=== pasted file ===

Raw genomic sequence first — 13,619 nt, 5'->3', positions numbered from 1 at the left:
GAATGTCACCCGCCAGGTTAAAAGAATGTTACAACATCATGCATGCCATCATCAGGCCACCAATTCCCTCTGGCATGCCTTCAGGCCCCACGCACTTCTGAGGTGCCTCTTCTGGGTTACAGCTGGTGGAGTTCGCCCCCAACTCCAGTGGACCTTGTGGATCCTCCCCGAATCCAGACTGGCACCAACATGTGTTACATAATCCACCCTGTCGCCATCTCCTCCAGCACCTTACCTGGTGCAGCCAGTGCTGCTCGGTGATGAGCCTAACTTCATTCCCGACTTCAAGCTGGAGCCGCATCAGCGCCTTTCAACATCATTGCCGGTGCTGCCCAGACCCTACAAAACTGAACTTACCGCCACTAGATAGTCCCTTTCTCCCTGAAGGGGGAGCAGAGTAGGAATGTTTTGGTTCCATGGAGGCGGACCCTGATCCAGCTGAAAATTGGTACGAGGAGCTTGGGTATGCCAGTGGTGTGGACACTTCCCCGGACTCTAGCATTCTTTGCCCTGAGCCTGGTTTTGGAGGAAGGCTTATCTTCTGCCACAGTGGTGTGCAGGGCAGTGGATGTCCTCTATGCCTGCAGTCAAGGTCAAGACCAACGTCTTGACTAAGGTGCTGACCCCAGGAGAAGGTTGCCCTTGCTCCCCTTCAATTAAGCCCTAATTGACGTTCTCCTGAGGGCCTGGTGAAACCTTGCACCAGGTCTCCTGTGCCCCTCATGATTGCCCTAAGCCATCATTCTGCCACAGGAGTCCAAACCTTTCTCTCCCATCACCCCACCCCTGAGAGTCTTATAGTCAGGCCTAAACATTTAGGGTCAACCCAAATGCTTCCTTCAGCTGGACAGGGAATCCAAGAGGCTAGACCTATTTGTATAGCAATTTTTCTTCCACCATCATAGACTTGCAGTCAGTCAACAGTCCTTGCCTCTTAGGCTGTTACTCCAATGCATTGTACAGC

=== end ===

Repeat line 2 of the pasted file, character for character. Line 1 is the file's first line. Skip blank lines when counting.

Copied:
GAATGTCACCCGCCAGGTTAAAAGAATGTTACAACATCATGCATGCCATCATCAGGCCACCAATTCCCTCTGGCATGCCTTCAGGCCCCACGCACTTCTGAGGTGCCTCTTCTGGGTTACAGCTGGTGGAGTTCGCCCCCAACTCCAGTGGACCTTGTGGATCCTCCCCGAATCCAGACTGGCACCAACATGTGTTACATAATCCACCCTGTCGCCATCTCCTCCAGCACCTTACCTGGTGCAGCCAGTGCTGCTCGGTGATGAGCCTAACTTCATTCCCGACTTCAAGCTGGAGCCGCATCAGCGCCTTTCAACATCATTGCCGGTGCTGCCCAGACCCTACAAAACTGAACTTACCGCCACTAGATAGTCCCTTTCTCCCTGAAGGGGGAGCAGAGTAGGAATGTTTTGGTTCCATGGAGGCGGACCCTGATCCAGCTGAAAATTGGTACGAGGAGCTTGGGTATGCCAGTGGTGTGGACACTTCCCCGGACTCTAGCATTCTTTGCCCTGAGCCTGGTTTTGGAGGAAGGCTTATCTTCTGCCACAGTGGTGTGCAGGGCAGTGGATGTCCTCTATGCCTGCAGTCAAGGTCAAGACCAACGTCTTGACTAAGGTGCTGACCCCAGGAGAAGGTTGCCCTTGCTCCCCTTCAATTAAGCCCTAATTGACGTTCTCCTGAGGGCCTGGTGAAACCTTGCACCAGGTCTCCTGTGCCCCTCATGATTGCCCTAAGCCATCATTCTGCCACAGGAGTCCAAACCTTTCTCTCCCATCACCCCACCCCTGAGAGTCTTATAGTCAGGCCTAAACATTTAGGGTCAACCCAAATGCTTCCTTCAGCTGGACAGGGAATCCAAGAGGCTAGACCTATTTGTATAGCAATTTTTCTTCCACCATCATAGACTTGCAGTCAGTCAACAGTCCTTGCCTCTTAGGCTGTTACTCCAATGCATTGTACAGC